Insights from Mobile Phone Voice Communication

Insights from Mobile Phone Voice Communication

Adams B. Bodomo (University of Hong Kong, Hong Kong)
DOI: 10.4018/978-1-60566-868-0.ch006
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Abstract

Mobile phone communication as an instance of computer-mediated communication (CMC) has not received as much attention as email and others. Indeed, it may be argued that it is not a typical instance of CMC as some people do not consider the mobile phone a computer and also because there is hardly any Internet Protocol (IP) address involved in sending SMS, one might claim. However, as has been mentioned by writers like Prensky (2004) the mobile phone has reached such sophistication that it is indeed more powerful than some computers in terms of processing power, and indeed internet facilities are easily incorporated into mobile phones. While many have studied email and its effects on writing and the school curriculum, among other issues (e.g. Abdullah 1998, 2003, Akers-Jordan 2002, Baron 2001, Crystal 2001, Healey 2007, etc), little has been done on the mobile phone until now (but see Bodomo 2003, 2007, Bodomo and Lee 2002, Thurlow 2003 and Prensky 2004). This chapter and the next focus particularly on the use of mobile phones through case studies based on reports of completed research projects. There are, at least, two aspects of mobile phone communication, voice mobile phone communication and text messaging. Chapter 6 focuses mainly on voice mobile phone communication aspects while chapter 7 dwells on mobile phone texting, especially its grammatical aspects.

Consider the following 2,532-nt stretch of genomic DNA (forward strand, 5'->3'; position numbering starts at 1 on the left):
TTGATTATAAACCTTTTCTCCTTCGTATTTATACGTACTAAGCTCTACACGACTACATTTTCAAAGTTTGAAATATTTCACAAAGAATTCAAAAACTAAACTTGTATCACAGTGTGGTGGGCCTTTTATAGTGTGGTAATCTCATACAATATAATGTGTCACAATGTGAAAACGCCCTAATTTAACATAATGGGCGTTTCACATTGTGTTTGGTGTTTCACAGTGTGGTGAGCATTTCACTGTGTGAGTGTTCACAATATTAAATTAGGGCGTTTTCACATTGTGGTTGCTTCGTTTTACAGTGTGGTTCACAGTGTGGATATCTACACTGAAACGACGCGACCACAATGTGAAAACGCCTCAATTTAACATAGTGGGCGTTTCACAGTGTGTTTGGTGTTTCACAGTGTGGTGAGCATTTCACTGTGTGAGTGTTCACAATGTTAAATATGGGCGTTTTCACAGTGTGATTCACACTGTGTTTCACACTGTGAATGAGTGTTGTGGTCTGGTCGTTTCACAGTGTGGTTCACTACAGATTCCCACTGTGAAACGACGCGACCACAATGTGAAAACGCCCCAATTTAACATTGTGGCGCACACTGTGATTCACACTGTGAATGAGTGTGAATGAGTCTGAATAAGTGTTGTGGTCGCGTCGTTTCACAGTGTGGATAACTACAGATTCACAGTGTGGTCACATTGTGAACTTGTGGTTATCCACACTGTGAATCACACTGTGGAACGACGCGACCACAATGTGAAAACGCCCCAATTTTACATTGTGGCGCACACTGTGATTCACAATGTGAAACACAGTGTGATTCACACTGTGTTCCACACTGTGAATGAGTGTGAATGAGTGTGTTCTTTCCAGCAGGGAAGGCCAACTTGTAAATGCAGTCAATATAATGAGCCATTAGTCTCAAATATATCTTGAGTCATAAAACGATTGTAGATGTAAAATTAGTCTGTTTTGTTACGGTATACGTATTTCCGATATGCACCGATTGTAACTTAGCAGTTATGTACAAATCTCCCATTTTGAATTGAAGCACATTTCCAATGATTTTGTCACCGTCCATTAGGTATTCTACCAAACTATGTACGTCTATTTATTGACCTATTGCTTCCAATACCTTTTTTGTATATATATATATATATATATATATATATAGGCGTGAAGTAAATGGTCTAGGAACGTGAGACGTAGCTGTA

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Case Study

In this chapter, I shall mainly report on a study of mobile phone voice communication by a group of people in Hong Kong, as a way of giving us an insight into the way the mobile phone, which has become one of the most important CMC tools of our time, is being used. I shall draw in background information, data, questionnaire, analysis, and activities from a funded research project which was indeed one of the first projects in Hong Kong, if not worldwide, dedicated to understanding the way language is used through the medium of mobile phone communication.1

Background Information

The mobile phone is one of the most revolutionary tools or media of communication in recent times. The pervasive use of mobile phones in society may be the basis of new ways of using language in phone conversations. Mobile phone usage in Hong Kong began in the late 1980s. Since the mid-1990s, the penetration rate has grown enormously as more service providers joined the market, thus leading to lower service charges2. For instance, the penetration rate has increased from 20% in 1997 to 80% in 2001. In addition, a report in as early as March 2002 even shows that approximately 98% of people aged 20 to 29 in Hong Kong owned a mobile phone3. In Asia, Hong Kong has the highest levels of personal penetration of mobile telephones and has maintained that position over years (ACNielsen, 2001)

In this case study of mobile phone voice communication, I focus on the use of ‘Mobile phone Cantonese’ in Hong Kong, which refers to a set of distinctive forms of Cantonese expressions that are associated with communication through the mobile phone. It shares features of general telephone language, but some are distinctive or have different degrees of occurrence.

As part of the research project on mobile phones mentioned above, an informal study was carried out among students in a Language and Literacy class taught by the author in order to observe the structure of mobile phone Cantonese, and most common used phrases.

This preliminary survey further obtained initial findings on some linguistic features of mobile phone communication (MPC henceforth), and some general habits and practices of MPC in Hong Kong. The survey took place on February 28, 2002. In this survey, questionnaires were administered to a class of 17 university students. The following outlines the findings of the case study.

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